FYI, jdo 2.1 supports JPA 1.0 annotations. That would be helpful to interchange 
jdo and jpa apis. However when that comes to non RDBMS datastores, such as db4o 
jpa annotations would not be a good match. Another advantage of JPA annotations 
is tooling, eg eclipse dali or NetBeans. My selection criteria would start with 
asking if remaining datastore agnostic is mandatory, then operational speaking 
which implementation provide the best tools to troubleshoot, diagnostic and 
manage the runtime app, finally dev tools.

--   BlackBerry® from Mobistar    ---

-----Original Message-----
From: "Rahul Thakur" <[EMAIL PROTECTED]>

Date: Mon, 10 Dec 2007 12:04:51
Subject: Some continuum-jpa branch updates

Hi All,

Scribbling some quick notes on some of the toying around I have been
doing with OpenJPA, Generics etc on the continuum-jpa branch[1]:

1) Use JPA for persistence
Motivation behind this has been to investigate how this compares to
JPOX/JDO for managing the model - both in terms on performance and
ease of use (Store APIs). Continuum model classes are annotated with
JPA annotations on the branch. However, this needs a review as there
are some elements (for example 'configuration' typed as Map) that I am
not sure yet how to persist yet. The provider used is OpenJPA [2].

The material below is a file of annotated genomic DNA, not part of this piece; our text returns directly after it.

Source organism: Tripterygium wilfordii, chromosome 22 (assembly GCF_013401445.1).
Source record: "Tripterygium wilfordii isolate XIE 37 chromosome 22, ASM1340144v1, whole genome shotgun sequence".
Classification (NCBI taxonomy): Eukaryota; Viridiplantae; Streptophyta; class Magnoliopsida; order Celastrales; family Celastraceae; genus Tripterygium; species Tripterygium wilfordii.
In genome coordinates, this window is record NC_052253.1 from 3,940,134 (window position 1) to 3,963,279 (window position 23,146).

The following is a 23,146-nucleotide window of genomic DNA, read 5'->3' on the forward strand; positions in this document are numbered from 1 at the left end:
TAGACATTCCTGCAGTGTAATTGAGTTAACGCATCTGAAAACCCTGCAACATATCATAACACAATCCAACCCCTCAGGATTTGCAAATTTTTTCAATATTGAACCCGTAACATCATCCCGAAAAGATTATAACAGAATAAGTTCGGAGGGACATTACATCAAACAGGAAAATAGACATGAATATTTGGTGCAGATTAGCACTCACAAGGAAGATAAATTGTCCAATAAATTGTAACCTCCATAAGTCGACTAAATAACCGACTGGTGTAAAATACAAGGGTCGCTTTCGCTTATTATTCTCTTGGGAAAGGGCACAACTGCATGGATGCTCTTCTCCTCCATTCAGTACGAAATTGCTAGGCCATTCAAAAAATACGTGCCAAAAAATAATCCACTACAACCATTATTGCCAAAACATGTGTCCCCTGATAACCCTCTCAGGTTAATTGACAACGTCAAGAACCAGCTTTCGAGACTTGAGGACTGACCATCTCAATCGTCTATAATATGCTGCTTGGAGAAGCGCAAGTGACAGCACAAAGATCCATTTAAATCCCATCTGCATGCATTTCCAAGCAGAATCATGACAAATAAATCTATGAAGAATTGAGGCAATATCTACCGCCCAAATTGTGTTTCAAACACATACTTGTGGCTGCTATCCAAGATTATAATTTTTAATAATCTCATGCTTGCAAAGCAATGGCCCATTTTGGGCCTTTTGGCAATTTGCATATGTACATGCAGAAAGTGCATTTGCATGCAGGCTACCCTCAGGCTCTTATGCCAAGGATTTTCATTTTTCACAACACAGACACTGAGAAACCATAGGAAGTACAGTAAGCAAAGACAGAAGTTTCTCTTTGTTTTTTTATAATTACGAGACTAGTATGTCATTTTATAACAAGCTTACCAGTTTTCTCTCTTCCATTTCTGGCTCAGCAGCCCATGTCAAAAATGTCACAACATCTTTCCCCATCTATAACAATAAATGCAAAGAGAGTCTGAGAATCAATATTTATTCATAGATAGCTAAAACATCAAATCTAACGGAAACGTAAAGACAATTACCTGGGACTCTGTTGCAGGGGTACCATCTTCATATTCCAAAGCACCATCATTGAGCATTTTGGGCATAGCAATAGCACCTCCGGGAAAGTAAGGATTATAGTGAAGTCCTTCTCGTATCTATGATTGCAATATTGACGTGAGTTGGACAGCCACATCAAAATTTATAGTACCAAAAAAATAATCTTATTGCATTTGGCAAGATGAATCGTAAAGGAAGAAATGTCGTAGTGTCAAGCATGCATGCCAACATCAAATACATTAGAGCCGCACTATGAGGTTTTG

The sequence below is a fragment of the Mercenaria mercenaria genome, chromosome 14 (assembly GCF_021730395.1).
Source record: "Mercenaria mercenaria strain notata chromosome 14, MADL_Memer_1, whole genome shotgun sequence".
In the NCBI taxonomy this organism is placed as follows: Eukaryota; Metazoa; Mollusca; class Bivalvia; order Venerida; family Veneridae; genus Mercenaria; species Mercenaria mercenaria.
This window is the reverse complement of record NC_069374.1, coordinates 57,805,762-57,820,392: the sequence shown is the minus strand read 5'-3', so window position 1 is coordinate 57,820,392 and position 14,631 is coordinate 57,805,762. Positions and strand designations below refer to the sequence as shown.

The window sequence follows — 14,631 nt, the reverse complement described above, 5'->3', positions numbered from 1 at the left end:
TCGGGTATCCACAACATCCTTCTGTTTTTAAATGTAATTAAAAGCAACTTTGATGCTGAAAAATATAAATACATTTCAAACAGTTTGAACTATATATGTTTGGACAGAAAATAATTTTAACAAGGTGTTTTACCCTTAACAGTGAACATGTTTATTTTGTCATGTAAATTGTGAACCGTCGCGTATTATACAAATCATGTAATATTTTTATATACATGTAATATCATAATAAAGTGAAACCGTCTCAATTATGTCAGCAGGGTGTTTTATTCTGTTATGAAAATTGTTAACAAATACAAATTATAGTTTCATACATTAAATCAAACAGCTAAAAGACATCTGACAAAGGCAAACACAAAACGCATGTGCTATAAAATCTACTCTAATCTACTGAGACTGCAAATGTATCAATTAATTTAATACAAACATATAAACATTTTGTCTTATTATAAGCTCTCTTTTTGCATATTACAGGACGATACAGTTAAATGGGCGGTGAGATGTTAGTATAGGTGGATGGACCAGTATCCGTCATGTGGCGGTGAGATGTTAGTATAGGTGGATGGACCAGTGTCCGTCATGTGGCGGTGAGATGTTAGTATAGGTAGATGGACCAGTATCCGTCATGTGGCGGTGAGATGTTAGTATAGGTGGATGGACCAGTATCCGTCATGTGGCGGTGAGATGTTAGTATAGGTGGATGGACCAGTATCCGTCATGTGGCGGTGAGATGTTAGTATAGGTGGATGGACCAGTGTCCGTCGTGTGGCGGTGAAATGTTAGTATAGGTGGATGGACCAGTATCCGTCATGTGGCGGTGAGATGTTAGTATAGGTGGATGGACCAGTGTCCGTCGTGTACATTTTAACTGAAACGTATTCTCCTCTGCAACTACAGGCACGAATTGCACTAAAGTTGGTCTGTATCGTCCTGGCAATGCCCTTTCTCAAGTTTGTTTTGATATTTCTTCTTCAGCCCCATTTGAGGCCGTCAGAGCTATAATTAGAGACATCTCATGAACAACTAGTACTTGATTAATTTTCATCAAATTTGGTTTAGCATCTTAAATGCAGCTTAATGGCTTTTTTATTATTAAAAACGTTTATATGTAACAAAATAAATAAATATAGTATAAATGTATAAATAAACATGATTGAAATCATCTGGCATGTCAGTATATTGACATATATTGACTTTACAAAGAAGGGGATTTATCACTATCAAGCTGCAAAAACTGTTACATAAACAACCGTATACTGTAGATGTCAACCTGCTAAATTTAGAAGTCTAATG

2) Refactorings to Store interface
Main motivation has been to keep the core Store interface lean and
mean (read extensible). The Store interface[3] now has 4 methods:

The lookup(), save() and delete() act on single model Entity, while
query() will filter and obtain matching Entities from the underlying
database based on the Query specified. Query implementations control
how a resulting JPQL gets constructed and which matching entities get
pulled, and can be easily extended.

To preserve compatibility with the existing Store interface, we can
mimick the existing ContinuumStore interface operations by having a
facade that can prepare requisite queries and delegate to a Store

3) Misc.
There are a few I am investigating:
1) Spring/Guice under the hood.
2) JUnit 4.4 (and Hamcrest library)
, but these are still in early stages.

I am keen to get a feedback on what others think.



[1] -

[2] -

[3] -

Reply via email to